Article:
Berlin Film Festival’s main competition comes to end

The 60th Berlin Film Festival’s main competition comes to an end later Saturday with a solid if at times worthy field of candidates having emerged for the Berlinale’s coveted Golden Bear for best movie.

Berlin, Feb 21 (DPA) The 60th Berlin Film Festival’s main competition comes to an end later Saturday with a solid if at times worthy field of candidates having emerged for the Berlinale’s coveted Golden Bear for best movie.

In particular, the frontrunners include Russian director Alexei Popgrebsky’s compelling ‘How I Ended This Summer’ about two men attempting to carve out a relationship of trust against the sweeping landscape of a deserted Arctic island as well as the political thriller ‘The Ghost Writer’ from Polish-French director Roman Polanski.

However, even if his film does win a prize in Berlin, Polanski is unlikely to be on hand to accept it as the 76-year-old Oscar-winning director is at present holed up in his Swiss chalet facing US extradition moves for a 1977 child sex case.

Among the leading candidates for an award are also Turkish director Semih Kaplanoglu’s slow-moving ‘Bal’ (Honey) about a young boy who goes in search of his father after he fails to return home and Iranian director Rafi Pitts’ bleak ‘Shekarchi’ (The Hunter).

The 42-year Pitts also stars in the movie that tells the tale of a man who turns sniper and kills two policemen in revenge for the death of his wife and daughter, whose deaths were linked to a police shootout with protesters.

Headed up by veteran German director Werner Herzog, this year’s Berlinale jury have to select from a 20-film lineup to bestow the festival’s top honours, which are to be handed out at an Academy Awards-style gala ceremony.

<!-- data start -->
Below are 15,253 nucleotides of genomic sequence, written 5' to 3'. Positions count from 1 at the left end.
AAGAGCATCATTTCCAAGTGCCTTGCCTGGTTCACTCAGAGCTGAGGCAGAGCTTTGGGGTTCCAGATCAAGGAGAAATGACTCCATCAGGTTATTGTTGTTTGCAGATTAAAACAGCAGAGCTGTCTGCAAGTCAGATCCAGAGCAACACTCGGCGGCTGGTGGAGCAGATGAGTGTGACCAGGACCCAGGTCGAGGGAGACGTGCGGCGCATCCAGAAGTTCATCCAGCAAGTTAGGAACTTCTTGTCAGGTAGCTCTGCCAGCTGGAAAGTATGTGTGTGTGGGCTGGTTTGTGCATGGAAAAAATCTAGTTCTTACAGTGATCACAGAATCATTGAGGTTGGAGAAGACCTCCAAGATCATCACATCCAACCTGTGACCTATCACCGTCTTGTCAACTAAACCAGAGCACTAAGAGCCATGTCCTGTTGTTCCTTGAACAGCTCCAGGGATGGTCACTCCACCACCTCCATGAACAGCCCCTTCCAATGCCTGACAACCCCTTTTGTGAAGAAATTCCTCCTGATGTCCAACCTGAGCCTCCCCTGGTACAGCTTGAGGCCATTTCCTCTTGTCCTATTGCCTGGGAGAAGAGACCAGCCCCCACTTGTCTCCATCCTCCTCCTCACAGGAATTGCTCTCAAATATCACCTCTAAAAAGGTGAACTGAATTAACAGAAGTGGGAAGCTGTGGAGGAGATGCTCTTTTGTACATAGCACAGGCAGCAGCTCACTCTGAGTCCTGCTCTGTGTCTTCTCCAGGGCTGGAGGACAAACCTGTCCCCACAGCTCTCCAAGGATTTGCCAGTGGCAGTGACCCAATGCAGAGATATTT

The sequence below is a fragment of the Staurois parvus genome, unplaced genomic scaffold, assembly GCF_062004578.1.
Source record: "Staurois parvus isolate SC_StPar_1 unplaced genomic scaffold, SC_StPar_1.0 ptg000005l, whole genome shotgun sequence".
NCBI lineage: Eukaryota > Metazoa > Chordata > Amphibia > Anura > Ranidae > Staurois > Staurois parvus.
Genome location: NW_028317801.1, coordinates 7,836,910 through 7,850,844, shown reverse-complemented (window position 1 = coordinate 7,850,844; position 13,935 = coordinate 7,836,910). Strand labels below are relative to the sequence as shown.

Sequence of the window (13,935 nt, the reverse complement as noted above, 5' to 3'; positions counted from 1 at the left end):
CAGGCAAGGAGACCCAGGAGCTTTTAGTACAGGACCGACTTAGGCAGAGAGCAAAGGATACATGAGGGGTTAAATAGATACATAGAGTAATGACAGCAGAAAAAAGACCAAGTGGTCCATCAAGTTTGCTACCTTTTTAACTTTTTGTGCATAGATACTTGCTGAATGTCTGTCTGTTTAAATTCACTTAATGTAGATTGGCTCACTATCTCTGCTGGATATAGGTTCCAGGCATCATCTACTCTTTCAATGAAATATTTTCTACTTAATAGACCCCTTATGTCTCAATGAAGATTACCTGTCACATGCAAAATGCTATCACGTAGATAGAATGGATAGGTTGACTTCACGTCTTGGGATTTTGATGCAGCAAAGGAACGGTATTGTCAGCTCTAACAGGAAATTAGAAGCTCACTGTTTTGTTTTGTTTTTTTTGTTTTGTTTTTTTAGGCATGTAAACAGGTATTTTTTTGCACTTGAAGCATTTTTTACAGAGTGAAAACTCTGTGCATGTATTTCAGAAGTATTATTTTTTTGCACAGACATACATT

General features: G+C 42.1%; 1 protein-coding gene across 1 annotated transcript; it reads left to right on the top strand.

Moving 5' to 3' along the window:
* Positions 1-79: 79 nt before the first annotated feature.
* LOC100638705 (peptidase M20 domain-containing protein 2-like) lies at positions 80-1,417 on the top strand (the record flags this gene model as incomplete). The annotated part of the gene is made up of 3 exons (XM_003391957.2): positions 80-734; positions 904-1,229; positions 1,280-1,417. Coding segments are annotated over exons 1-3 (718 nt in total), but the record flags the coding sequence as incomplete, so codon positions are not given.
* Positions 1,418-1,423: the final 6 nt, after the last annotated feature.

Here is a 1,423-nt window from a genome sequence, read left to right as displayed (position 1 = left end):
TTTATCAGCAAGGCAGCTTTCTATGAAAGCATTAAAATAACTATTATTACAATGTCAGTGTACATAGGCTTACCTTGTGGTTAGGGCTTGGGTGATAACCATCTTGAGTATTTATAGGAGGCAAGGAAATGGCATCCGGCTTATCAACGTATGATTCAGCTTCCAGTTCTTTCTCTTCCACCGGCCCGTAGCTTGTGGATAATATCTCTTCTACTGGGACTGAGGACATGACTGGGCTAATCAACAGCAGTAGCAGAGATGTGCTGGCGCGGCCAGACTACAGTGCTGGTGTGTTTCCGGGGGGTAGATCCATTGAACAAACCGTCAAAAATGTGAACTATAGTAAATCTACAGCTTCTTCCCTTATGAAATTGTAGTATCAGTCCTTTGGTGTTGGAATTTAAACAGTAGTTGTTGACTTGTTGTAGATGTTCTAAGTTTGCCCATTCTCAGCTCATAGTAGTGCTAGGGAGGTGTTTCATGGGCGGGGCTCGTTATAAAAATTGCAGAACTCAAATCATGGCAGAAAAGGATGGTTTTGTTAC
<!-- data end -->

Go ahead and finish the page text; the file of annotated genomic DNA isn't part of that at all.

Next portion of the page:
But the decision-making process of international film festival juries is notoriously difficult to predict with this year’s Berlinale main programme including 18 world premieres and three debut features.

Certainly the crop of movies to emerge as favourites for top honours for this year’s Berlinale represent something of an improvement on the major contenders for the last two years when the festival delivered a rather lacklustre competition.

However, the earnestness and downbeat themes of many of the entries has led come critics to joke that the festival should add a Grey Bear to its Golden and Silver Bear awards.

But then, the Berlinale has developed something of a reputation for showcasing films with a conscience by screening productions which have hard-edged political and social themes.

In Romanian director Florin Serban’s ‘Eu cand vreau sa fluier’ (If I Want To Whistle, I Whistle), Silviu is a young man facing up to the uncertainties and tensions that have emerged in the wake of the fall of communism across central and eastern Europe.

Silviu is about to leave a juvenile detention centre when he decides that the only way he can stop his mother from taking his young brother to Italy where many Romanians have tried to launch new lives is by sacrificing his own freedom.

The festival has also not been without scandal with the graphic violence in British director Michael Winterbottom’s ‘The Killer Inside Me’ about a murderous Texan sheriff stirring a similar controversy to the one it generated when the movie premiered last month at the Sundance Film Festival in the US.

For the most part, however, the films which have won praise at the festival have been been modern urban dramas such as Danish director Thomas Vinterberg’s tale of two brothers caught in a downward spiral of drugs and violence in the almost relentlessly downcast ‘Submarino’.

Also several of the films mentioned as candidates for top prizes have explored the impact and sometimes clash of contemporary often western pressures on the Muslim faith, family life and identity.

This includes 2006 Golden Bear winner Jasmila Zbanic’s ‘Na Putu’ (On the Path) where religion becomes a source of conflict in a relationship between a Sarajevo couple as the man moves towards a Muslim fundamentalist view of the world.

Some critics also believe a prize should go to Afghan-German director Burhan Qurbani’s well-received ‘Shahada’, which tells the story of three Muslims who find their faith tested by personal upheavals.

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